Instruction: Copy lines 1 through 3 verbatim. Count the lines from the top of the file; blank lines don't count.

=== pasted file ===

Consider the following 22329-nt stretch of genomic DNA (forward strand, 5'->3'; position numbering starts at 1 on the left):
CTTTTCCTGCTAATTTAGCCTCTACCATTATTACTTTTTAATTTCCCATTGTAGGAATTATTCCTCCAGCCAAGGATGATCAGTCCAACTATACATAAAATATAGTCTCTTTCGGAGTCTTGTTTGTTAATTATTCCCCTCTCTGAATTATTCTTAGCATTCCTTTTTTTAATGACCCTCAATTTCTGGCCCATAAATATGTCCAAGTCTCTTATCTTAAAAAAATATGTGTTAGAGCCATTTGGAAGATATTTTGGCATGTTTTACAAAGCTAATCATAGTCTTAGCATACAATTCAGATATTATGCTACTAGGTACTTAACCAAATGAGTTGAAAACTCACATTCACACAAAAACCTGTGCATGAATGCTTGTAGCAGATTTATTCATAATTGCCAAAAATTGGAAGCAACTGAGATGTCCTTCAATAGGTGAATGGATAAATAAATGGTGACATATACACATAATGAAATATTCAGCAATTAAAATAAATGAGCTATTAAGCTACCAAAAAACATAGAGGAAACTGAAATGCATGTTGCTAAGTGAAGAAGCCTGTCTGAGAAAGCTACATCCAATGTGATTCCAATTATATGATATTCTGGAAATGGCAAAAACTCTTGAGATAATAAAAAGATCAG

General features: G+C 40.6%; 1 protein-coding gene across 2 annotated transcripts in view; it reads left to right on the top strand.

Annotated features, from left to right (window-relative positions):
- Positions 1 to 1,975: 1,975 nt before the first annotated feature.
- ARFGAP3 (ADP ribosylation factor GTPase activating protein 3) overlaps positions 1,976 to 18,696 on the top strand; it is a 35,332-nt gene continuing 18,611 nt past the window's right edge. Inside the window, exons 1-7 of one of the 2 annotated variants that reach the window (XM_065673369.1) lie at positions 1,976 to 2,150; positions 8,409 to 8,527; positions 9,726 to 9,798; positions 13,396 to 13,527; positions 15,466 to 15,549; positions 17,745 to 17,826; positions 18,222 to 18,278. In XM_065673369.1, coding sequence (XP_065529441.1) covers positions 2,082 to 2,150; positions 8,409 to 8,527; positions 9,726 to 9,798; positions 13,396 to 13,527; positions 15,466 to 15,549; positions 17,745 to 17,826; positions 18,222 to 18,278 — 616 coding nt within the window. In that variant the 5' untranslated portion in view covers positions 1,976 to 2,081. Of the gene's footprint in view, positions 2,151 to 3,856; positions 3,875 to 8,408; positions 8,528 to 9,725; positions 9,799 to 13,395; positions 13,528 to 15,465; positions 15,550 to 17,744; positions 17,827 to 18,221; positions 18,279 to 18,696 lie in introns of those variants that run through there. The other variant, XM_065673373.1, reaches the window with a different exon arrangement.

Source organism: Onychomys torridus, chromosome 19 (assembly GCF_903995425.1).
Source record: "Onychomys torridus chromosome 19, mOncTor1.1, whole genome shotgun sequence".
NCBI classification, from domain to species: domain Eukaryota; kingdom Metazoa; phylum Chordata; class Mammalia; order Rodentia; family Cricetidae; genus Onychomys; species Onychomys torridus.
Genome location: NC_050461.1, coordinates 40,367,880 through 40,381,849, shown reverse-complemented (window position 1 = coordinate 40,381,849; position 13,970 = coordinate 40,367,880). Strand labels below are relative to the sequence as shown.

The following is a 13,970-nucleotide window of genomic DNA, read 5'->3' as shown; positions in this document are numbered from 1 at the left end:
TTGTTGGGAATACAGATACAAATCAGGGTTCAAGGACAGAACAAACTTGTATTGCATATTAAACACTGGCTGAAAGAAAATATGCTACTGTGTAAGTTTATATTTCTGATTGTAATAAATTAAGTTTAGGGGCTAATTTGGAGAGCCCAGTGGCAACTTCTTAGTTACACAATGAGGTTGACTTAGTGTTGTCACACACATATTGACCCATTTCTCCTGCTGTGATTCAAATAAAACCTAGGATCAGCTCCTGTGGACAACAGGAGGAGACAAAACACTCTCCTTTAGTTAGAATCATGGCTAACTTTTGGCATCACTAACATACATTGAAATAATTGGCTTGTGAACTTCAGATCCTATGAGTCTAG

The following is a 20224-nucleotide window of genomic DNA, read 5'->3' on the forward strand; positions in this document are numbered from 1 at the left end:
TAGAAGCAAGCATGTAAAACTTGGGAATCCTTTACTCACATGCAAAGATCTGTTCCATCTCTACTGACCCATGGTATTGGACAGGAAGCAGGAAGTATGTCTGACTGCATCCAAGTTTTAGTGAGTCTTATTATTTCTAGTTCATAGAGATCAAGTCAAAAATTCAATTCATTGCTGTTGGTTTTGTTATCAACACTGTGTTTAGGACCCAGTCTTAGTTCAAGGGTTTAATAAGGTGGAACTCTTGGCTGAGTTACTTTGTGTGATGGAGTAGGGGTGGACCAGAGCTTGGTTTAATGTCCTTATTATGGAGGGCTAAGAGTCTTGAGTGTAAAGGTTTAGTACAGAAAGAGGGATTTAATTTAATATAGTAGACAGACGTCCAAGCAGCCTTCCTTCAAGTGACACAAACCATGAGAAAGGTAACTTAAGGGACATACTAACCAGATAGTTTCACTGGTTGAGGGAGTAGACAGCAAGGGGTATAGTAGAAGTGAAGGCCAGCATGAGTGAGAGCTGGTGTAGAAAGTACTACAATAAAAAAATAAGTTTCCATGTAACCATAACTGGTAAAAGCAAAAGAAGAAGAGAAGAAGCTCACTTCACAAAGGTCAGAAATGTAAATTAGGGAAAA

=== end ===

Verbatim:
Consider the following 22329-nt stretch of genomic DNA (forward strand, 5'->3'; position numbering starts at 1 on the left):
CTTTTCCTGCTAATTTAGCCTCTACCATTATTACTTTTTAATTTCCCATTGTAGGAATTATTCCTCCAGCCAAGGATGATCAGTCCAACTATACATAAAATATAGTCTCTTTCGGAGTCTTGTTTGTTAATTATTCCCCTCTCTGAATTATTCTTAGCATTCCTTTTTTTAATGACCCTCAATTTCTGGCCCATAAATATGTCCAAGTCTCTTATCTTAAAAAAATATGTGTTAGAGCCATTTGGAAGATATTTTGGCATGTTTTACAAAGCTAATCATAGTCTTAGCATACAATTCAGATATTATGCTACTAGGTACTTAACCAAATGAGTTGAAAACTCACATTCACACAAAAACCTGTGCATGAATGCTTGTAGCAGATTTATTCATAATTGCCAAAAATTGGAAGCAACTGAGATGTCCTTCAATAGGTGAATGGATAAATAAATGGTGACATATACACATAATGAAATATTCAGCAATTAAAATAAATGAGCTATTAAGCTACCAAAAAACATAGAGGAAACTGAAATGCATGTTGCTAAGTGAAGAAGCCTGTCTGAGAAAGCTACATCCAATGTGATTCCAATTATATGATATTCTGGAAATGGCAAAAACTCTTGAGATAATAAAAAGATCAG

General features: G+C 40.6%; 1 protein-coding gene across 2 annotated transcripts in view; it reads left to right on the top strand.